The stock market plunged on Wednesday as Wall Street grew increasingly concerned about a spike in new coronavirus cases as states continue to lift lockdown measures.
The Dow Jones Industrial Average was down 2.5%, nearly 700 points, by mid-afternoon on Wednesday, while the S&P 500 fell 2.4% and the tech-heavy Nasdaq Composite lost 2%.
Stocks accelerated their losses after the open, taking a hit from growing fears of a resurgence in coronavirus infections across the country: Many states reopening—such as Arizona, Texas, Florida and California—have seen record spikes in new cases.
White House health advisor Dr. Anthony Fauci warned that many states are beginning to see a “disturbing surge” in new coronavirus cases, though he did remain upbeat about a potential vaccine arriving by early 2021.
Shares of companies that would benefit from the economy reopening—including retailers, airlines and cruise operators—fell across the board on Wednesday.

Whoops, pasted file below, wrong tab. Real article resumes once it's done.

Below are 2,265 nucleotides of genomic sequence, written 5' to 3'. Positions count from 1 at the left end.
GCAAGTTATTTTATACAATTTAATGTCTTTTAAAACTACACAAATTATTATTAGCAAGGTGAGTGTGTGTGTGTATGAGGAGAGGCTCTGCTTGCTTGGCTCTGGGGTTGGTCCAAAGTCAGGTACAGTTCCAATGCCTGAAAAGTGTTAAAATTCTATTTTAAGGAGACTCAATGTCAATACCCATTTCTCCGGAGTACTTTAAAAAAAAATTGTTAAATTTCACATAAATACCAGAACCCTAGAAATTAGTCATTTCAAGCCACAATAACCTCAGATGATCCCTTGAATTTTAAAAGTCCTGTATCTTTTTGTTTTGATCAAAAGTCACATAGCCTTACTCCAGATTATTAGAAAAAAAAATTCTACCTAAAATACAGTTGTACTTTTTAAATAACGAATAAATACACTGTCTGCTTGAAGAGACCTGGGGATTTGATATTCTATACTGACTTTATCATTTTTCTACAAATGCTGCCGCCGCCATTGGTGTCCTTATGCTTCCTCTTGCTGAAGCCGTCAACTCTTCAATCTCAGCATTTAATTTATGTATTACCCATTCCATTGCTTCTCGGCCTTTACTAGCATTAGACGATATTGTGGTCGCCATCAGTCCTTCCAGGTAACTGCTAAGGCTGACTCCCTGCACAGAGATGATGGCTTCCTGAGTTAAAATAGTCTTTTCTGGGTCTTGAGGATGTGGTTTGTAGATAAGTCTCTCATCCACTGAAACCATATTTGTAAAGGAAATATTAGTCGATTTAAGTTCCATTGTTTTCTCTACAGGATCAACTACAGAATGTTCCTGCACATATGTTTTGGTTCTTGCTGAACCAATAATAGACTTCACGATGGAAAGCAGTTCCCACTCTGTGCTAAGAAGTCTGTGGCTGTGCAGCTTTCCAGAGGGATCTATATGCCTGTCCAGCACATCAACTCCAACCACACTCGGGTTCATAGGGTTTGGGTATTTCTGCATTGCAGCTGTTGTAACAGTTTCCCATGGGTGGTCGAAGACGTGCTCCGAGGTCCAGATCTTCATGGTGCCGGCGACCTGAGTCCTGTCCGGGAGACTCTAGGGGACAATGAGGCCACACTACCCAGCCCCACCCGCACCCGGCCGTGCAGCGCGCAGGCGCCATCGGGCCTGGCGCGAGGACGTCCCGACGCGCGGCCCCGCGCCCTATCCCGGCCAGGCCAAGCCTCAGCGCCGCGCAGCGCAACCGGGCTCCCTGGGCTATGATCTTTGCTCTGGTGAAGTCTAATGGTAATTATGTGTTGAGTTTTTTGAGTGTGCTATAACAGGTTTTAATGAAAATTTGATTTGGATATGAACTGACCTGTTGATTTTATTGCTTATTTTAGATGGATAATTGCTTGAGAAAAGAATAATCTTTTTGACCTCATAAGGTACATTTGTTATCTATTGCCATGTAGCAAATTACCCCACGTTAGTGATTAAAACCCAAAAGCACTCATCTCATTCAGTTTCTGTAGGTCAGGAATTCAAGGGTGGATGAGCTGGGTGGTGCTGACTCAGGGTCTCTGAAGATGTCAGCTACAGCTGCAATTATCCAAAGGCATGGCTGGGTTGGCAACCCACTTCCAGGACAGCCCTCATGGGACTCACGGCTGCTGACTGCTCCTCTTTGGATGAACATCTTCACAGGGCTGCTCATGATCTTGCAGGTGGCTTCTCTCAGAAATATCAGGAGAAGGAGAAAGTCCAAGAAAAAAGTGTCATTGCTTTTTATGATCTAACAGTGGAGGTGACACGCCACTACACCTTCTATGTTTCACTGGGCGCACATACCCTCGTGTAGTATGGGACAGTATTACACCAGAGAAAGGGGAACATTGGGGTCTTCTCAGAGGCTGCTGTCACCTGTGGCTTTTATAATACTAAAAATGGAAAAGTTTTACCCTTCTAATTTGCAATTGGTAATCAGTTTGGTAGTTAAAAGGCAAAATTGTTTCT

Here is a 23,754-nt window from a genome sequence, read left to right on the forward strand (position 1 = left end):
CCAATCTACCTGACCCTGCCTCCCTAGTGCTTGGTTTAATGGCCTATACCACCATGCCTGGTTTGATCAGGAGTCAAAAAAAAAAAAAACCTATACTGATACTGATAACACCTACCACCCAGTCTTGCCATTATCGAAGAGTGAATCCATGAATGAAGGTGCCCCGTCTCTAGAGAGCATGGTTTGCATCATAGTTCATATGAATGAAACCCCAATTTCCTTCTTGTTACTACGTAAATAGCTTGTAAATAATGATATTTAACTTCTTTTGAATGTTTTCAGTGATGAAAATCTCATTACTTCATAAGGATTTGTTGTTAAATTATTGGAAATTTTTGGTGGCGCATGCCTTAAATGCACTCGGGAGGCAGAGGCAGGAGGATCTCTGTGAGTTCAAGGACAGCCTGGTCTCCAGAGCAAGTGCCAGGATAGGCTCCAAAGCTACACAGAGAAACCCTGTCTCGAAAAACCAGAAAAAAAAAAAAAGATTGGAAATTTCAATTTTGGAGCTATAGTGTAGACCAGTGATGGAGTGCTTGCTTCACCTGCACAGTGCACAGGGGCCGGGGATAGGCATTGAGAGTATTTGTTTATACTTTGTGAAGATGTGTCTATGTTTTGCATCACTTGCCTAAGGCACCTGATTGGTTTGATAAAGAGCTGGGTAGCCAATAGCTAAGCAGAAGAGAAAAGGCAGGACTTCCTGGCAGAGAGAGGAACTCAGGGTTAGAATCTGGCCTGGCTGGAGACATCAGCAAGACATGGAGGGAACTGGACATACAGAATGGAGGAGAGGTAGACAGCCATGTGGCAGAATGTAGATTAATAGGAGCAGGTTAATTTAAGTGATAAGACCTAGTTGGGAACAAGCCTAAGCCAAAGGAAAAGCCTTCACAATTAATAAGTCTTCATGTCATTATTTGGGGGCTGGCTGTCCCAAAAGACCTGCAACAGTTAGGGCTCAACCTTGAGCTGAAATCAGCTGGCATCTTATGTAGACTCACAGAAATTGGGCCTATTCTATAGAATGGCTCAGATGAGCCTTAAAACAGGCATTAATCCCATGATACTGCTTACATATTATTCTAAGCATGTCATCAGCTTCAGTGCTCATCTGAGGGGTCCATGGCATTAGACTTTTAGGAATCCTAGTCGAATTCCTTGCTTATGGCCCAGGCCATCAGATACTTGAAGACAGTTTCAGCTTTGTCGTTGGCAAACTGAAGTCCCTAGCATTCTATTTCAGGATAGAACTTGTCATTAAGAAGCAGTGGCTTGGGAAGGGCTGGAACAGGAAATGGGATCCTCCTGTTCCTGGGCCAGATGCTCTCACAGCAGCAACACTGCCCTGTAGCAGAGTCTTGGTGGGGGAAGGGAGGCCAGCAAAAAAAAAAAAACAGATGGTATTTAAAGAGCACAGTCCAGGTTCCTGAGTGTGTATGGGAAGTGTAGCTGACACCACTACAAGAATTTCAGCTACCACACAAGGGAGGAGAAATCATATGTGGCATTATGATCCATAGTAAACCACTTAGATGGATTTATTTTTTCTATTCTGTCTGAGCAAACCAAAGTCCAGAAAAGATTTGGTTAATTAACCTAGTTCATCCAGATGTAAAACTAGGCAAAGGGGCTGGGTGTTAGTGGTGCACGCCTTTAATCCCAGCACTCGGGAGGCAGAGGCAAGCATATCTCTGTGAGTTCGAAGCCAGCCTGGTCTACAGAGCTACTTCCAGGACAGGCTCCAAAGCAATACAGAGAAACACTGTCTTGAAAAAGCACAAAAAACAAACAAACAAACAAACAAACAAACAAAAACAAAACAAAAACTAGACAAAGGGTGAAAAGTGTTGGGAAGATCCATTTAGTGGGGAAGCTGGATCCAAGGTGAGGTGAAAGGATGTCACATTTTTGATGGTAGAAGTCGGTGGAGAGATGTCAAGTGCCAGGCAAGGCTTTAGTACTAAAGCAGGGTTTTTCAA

Royal Caribbean Cruises and Norwegian Cruise Line saw their stocks plunge over 11% following a downgrade from Barclays analysts, who warned that both companies face a “murky path” to returning to full operations.
Dell Technologies stock jumped over 12% in premarket trading after the Wall Street Journal reported late on Tuesday that the company is exploring options—including a possible spinoff or sale—for its $50 billion stake in cloud computing company VMWare.
“Stock futures are trading lower this morning and safe haven assets, including gold, are rallying as new coronavirus cases continue to rise around the world, weighing on the prospects for a continued rebound in the global economy,” according to a recent note from Tom Essaye, founder of The Sevens Report.
The Nasdaq posted its eighth straight day of gains on Tuesday, hitting a new intraday record high for the first time since June 10. The index was boosted by several big tech stocks—including Apple, Amazon and Netflix—hitting new all-time highs. The Dow and S&P both finished slightly higher, recovering from earlier losses when White House trade advisor Peter Navarro walked back his statement that the China trade deal is “over,” insisting that his comments were “taken wildly out of context” and that the Phase 1 trade deal “continues in place.”